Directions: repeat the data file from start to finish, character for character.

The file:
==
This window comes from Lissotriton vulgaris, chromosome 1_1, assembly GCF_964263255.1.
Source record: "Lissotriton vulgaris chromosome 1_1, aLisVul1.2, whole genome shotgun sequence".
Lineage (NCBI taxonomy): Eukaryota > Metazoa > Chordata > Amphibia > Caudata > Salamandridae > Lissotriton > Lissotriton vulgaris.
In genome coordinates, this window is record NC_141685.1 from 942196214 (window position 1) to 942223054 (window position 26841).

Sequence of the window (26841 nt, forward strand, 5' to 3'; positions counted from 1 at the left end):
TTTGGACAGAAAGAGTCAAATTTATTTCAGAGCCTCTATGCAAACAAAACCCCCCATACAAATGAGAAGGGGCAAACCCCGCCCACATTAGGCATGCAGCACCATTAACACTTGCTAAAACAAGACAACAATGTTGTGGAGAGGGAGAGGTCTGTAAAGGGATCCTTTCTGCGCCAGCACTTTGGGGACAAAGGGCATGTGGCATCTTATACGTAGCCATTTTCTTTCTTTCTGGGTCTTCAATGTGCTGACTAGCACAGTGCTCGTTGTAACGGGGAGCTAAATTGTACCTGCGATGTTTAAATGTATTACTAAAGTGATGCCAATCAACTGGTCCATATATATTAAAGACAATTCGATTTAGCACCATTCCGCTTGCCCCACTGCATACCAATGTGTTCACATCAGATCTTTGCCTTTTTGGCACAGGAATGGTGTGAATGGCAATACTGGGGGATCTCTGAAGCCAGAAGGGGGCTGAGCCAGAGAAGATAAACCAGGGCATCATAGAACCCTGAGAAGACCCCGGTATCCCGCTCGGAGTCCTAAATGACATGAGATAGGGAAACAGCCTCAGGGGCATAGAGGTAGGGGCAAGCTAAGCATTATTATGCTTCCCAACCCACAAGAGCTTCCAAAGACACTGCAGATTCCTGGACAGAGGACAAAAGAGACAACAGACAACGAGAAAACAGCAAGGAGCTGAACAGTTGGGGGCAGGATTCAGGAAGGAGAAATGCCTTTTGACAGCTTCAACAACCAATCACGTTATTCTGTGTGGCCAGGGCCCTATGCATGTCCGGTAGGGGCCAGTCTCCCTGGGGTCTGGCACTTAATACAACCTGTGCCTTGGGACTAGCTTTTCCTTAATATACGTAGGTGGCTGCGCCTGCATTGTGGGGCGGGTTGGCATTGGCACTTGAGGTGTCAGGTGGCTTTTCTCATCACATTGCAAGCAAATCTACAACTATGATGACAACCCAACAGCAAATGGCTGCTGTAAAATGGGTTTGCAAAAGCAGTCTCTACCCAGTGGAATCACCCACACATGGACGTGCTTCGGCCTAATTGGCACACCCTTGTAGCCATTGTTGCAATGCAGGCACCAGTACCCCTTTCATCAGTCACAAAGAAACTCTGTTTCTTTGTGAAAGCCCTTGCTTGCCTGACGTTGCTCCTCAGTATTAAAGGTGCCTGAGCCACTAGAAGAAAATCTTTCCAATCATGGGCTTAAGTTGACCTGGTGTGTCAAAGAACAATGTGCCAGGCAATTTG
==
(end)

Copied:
This window comes from Lissotriton vulgaris, chromosome 1_1, assembly GCF_964263255.1.
Source record: "Lissotriton vulgaris chromosome 1_1, aLisVul1.2, whole genome shotgun sequence".
Lineage (NCBI taxonomy): Eukaryota > Metazoa > Chordata > Amphibia > Caudata > Salamandridae > Lissotriton > Lissotriton vulgaris.
In genome coordinates, this window is record NC_141685.1 from 942196214 (window position 1) to 942223054 (window position 26841).

Sequence of the window (26841 nt, forward strand, 5' to 3'; positions counted from 1 at the left end):
TTTGGACAGAAAGAGTCAAATTTATTTCAGAGCCTCTATGCAAACAAAACCCCCCATACAAATGAGAAGGGGCAAACCCCGCCCACATTAGGCATGCAGCACCATTAACACTTGCTAAAACAAGACAACAATGTTGTGGAGAGGGAGAGGTCTGTAAAGGGATCCTTTCTGCGCCAGCACTTTGGGGACAAAGGGCATGTGGCATCTTATACGTAGCCATTTTCTTTCTTTCTGGGTCTTCAATGTGCTGACTAGCACAGTGCTCGTTGTAACGGGGAGCTAAATTGTACCTGCGATGTTTAAATGTATTACTAAAGTGATGCCAATCAACTGGTCCATATATATTAAAGACAATTCGATTTAGCACCATTCCGCTTGCCCCACTGCATACCAATGTGTTCACATCAGATCTTTGCCTTTTTGGCACAGGAATGGTGTGAATGGCAATACTGGGGGATCTCTGAAGCCAGAAGGGGGCTGAGCCAGAGAAGATAAACCAGGGCATCATAGAACCCTGAGAAGACCCCGGTATCCCGCTCGGAGTCCTAAATGACATGAGATAGGGAAACAGCCTCAGGGGCATAGAGGTAGGGGCAAGCTAAGCATTATTATGCTTCCCAACCCACAAGAGCTTCCAAAGACACTGCAGATTCCTGGACAGAGGACAAAAGAGACAACAGACAACGAGAAAACAGCAAGGAGCTGAACAGTTGGGGGCAGGATTCAGGAAGGAGAAATGCCTTTTGACAGCTTCAACAACCAATCACGTTATTCTGTGTGGCCAGGGCCCTATGCATGTCCGGTAGGGGCCAGTCTCCCTGGGGTCTGGCACTTAATACAACCTGTGCCTTGGGACTAGCTTTTCCTTAATATACGTAGGTGGCTGCGCCTGCATTGTGGGGCGGGTTGGCATTGGCACTTGAGGTGTCAGGTGGCTTTTCTCATCACATTGCAAGCAAATCTACAACTATGATGACAACCCAACAGCAAATGGCTGCTGTAAAATGGGTTTGCAAAAGCAGTCTCTACCCAGTGGAATCACCCACACATGGACGTGCTTCGGCCTAATTGGCACACCCTTGTAGCCATTGTTGCAATGCAGGCACCAGTACCCCTTTCATCAGTCACAAAGAAACTCTGTTTCTTTGTGAAAGCCCTTGCTTGCCTGACGTTGCTCCTCAGTATTAAAGGTGCCTGAGCCACTAGAAGAAAATCTTTCCAATCATGGGCTTAAGTTGACCTGGTGTGTCAAAGAACAATGTGCCAGGCAATTTG